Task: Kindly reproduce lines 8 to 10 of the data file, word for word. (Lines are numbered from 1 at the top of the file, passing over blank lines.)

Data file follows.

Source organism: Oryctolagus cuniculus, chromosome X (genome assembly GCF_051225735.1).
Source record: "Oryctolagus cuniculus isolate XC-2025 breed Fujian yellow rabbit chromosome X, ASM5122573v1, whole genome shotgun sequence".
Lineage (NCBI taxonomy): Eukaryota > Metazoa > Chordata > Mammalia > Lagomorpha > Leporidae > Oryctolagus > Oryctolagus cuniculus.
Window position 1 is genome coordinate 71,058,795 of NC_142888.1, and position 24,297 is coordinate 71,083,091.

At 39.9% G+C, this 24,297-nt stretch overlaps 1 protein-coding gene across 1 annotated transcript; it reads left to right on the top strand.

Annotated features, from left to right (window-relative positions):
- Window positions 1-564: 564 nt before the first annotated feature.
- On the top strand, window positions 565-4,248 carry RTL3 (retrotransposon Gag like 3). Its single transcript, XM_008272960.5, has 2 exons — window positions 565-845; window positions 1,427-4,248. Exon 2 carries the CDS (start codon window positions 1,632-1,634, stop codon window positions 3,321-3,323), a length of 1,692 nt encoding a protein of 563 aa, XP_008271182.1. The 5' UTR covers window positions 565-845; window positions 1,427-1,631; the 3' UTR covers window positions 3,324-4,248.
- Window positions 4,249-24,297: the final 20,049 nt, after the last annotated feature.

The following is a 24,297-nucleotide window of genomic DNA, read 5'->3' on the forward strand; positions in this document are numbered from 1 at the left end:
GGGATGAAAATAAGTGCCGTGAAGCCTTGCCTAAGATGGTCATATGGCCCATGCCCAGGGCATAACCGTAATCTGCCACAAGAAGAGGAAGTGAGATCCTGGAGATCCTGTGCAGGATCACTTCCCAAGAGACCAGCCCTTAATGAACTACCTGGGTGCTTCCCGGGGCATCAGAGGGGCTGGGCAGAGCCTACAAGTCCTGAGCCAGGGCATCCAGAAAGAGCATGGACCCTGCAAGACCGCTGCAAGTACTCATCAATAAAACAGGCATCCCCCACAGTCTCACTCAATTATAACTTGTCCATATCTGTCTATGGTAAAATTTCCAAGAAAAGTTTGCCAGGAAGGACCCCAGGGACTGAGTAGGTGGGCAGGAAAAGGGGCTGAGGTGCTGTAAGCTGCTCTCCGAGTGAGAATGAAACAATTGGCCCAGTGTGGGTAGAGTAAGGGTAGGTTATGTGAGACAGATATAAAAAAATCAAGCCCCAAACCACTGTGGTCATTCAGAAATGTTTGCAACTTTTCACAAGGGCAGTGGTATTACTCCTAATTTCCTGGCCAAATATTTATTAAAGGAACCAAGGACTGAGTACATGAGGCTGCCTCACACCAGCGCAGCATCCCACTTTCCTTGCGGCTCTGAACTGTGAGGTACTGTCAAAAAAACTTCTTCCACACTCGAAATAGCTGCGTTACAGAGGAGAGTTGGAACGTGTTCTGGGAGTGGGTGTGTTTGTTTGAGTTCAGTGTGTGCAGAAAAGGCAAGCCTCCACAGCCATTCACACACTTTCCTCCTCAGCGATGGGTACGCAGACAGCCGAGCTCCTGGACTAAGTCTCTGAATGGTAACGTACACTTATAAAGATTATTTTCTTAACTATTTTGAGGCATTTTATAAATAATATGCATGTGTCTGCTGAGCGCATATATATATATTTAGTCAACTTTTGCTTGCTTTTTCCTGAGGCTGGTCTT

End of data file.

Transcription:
- On the top strand, window positions 565-4,248 carry RTL3 (retrotransposon Gag like 3). Its single transcript, XM_008272960.5, has 2 exons — window positions 565-845; window positions 1,427-4,248. Exon 2 carries the CDS (start codon window positions 1,632-1,634, stop codon window positions 3,321-3,323), a length of 1,692 nt encoding a protein of 563 aa, XP_008271182.1. The 5' UTR covers window positions 565-845; window positions 1,427-1,631; the 3' UTR covers window positions 3,324-4,248.
- Window positions 4,249-24,297: the final 20,049 nt, after the last annotated feature.

The following is a 24,297-nucleotide window of genomic DNA, read 5'->3' on the forward strand; positions in this document are numbered from 1 at the left end: